I’m an intermediate kayaker who can paddle most Class IV rapids and some IV-plus or V-minus in a pinch. I learned to kayak in Nepal at 51 years of age and had about 70 days of on-the-water experience when some friends said “Let’s go paddle the Tsarap Chu and the Zanskar. And Bob, bring a good paddle that fits you!” I had been using a 194 cm. Werner Powerhouse which was a fine paddle but too short for me (I’m a bit over 6 feet 1 inch tall). For somebody of my level, taking on these rivers in an eight-day self-supported expedition in the “Grand Canyon of Asia” was a serious big-water proposition and I decided that I needed to dial my gear up. The Werner Paddles Sho-gun seemed like the clear choice for me as I wanted an elite big-water paddle with a large blade and maximum paddle power. I bought the 200 cm. model and headed off to Zanskar in the state of Jammu & Kashmir in northern India.
Video: The first day and a half on the Tsarap Chu River includes seven box canyons
I should qualify what I write below by saying that I don’t feel like I have enough experience or knowledge of paddling to comment authoritatively on what the Werner Paddles Sho-gun is like to the extent that stronger or more experienced paddlers might be able to. It’s also worth noting that the trip was a self-support expedition with loaded boats which certainly compromised my paddling ability compared to the empty-boat paddling that I had done previously.
In the heart of the second box canyon on the Tsarap Chu
I really liked the Sho-gun. It was by far the best paddle that I have ever paddled with. Paddling was smooth and the paddle felt light in the water. Paddle flutter was a non-issue. Although the paddle itself weighs just slightly more than the comparably sized Powerhouse, the swing weight of the Sho-gun felt like it was less than the Powerhouse, presumably due to the blades being lighter in the water. My paddling power was improved with the Werner Paddles Sho-gun although it was still not up to the level of my more experienced team members. The added buoyancy of the blades of the Sho-gun was notable and this helped both in paddling and also in executing my roll in the squirrely water on the trip, as I tipped a couple of times in eddy-line water, couldn’t get into the tuck position due to the boils and swirlies and ended up having to roll with my paddle pointed straight down at the river bed—not a roll that I had executed very effectively in the past, but I pulled it off with the Sho-gun. I was able to do a back deck roll more consistently than previously although whether that was due to the Sho-gun is an open question. My teammates kidded me a lot about the Sho-gun and its foam core and kept saying that I was one paddle-puncture away from having to use the plastic split paddles we were carrying but I certainly didn’t feel like I was paddling with a fragile paddle—the Sho-gun felt quite durable.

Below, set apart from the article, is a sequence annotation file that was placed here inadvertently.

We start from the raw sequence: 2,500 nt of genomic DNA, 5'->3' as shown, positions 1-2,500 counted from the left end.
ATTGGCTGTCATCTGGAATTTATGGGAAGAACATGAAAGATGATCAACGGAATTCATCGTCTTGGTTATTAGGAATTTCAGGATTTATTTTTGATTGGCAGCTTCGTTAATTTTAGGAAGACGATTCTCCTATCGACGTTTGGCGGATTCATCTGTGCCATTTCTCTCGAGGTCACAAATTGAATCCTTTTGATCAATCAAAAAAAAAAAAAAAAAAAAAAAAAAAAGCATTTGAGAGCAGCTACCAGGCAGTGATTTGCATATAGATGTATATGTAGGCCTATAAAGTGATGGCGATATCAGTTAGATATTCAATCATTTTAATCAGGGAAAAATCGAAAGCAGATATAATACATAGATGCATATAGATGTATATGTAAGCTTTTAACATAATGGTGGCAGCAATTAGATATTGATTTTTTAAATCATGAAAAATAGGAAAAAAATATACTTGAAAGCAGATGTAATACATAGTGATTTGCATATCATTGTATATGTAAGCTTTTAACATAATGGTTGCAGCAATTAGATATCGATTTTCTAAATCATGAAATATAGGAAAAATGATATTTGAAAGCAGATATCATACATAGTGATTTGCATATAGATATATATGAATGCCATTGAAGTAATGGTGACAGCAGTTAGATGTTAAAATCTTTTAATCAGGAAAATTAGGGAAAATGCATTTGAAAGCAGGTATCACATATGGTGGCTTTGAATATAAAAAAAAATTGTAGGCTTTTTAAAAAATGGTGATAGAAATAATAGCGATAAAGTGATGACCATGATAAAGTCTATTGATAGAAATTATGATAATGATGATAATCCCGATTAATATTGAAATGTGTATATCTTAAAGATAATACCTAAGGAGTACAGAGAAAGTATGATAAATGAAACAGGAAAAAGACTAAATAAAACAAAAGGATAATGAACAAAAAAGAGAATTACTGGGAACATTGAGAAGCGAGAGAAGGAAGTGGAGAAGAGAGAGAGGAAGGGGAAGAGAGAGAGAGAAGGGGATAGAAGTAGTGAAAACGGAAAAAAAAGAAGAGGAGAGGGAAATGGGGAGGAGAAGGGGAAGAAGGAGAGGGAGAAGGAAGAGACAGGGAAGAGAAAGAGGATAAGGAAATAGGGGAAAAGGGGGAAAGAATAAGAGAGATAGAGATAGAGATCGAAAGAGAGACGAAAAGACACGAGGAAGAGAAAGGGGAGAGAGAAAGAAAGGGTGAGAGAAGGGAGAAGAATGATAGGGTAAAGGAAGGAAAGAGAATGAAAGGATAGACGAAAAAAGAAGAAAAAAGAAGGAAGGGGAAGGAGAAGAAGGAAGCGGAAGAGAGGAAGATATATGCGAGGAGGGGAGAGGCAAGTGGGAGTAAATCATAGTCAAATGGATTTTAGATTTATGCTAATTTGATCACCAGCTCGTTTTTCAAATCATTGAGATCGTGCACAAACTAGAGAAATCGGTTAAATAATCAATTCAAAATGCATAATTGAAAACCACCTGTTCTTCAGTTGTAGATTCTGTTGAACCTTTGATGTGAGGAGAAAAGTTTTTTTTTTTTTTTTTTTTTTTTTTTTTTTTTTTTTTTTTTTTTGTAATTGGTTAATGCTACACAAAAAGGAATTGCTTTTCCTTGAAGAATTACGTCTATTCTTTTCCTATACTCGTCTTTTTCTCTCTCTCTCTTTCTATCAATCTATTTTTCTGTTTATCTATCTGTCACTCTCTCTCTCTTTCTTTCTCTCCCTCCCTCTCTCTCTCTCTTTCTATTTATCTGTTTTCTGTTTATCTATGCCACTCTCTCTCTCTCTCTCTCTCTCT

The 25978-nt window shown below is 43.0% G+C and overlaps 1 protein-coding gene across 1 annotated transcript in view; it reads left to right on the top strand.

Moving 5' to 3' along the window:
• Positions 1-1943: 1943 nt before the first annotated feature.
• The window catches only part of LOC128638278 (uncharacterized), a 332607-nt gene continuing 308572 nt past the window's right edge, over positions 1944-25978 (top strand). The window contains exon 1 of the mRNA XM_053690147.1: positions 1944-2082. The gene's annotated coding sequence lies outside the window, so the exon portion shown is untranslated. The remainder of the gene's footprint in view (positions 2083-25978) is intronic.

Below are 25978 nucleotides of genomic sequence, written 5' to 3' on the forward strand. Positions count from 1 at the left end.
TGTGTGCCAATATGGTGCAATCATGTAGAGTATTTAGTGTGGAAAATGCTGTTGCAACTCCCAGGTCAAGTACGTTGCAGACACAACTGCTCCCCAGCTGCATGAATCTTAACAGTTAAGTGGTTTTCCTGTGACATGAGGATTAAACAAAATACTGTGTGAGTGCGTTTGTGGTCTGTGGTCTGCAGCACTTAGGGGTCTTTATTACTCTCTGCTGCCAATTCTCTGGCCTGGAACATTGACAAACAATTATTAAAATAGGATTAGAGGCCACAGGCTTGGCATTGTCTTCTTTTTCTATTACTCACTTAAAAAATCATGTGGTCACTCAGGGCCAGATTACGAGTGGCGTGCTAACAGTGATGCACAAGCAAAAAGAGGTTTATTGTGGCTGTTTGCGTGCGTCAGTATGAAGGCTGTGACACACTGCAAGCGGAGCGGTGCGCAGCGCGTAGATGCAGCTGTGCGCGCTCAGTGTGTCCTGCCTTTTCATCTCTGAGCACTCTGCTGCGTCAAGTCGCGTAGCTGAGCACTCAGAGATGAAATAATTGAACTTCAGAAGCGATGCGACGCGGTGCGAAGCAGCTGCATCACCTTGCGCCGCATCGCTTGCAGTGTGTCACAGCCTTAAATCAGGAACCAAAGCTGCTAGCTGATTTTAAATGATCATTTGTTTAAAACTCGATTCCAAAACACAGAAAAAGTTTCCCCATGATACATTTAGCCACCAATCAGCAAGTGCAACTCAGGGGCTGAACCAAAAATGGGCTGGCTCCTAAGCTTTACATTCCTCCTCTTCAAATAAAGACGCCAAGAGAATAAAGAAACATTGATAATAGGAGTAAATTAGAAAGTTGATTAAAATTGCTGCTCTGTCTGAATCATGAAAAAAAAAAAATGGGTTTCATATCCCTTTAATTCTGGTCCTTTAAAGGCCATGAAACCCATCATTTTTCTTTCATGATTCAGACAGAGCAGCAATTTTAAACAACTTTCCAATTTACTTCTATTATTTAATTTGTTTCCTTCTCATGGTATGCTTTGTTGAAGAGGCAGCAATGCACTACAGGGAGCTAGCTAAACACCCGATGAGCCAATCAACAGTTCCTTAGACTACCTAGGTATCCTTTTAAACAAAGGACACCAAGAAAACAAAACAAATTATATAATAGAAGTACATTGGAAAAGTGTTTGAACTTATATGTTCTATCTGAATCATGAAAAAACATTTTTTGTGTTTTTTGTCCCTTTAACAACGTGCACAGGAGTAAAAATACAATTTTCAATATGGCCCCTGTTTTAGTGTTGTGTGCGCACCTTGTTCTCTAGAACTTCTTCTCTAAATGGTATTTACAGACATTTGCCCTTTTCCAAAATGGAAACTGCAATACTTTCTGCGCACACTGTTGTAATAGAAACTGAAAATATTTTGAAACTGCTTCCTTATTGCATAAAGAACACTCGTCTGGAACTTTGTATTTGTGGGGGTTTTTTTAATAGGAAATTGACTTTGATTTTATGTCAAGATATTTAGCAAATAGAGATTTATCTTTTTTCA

Video: The biggest white water on our trip was in the last 40 kilometers of the Tsarap Chu just before it merged with the Stod River to form the Zanskar River.I didn’t note any cons regarding the Werner Sho-gun other than its hefty price tag—but honestly, $300 for a paddle of this quality seems to me to be money well spent.I believe in spending what it takes to get good equipment and for me the Sho-gun was well worth it. A kayaker had died on the Tsarap Chu the week prior to our put-in and having the paddle power to get around a hole can be the difference between life and death on rivers like the Tsarap and the Zanskar. It seems clear to me like a good paddle can save your life in certain circumstances.
I’m sold on the Werner Paddles Sho-gun as a premier big-water paddle. It got me down the rivers and back home in one piece. I recommend it wholeheartedly.
HUGE thanks to Bob McPherson for reviewing the Werner Paddles Sho-gun on his expedition in Asia. When we heard that he was planning a trip on the Zanskar, we thought it would be great to get some real world feedback from a solid paddler like Bob, on a big water trip. If you want to see more highlights of Bob's adventures in Nepal, India, etc - check out his Youtube page: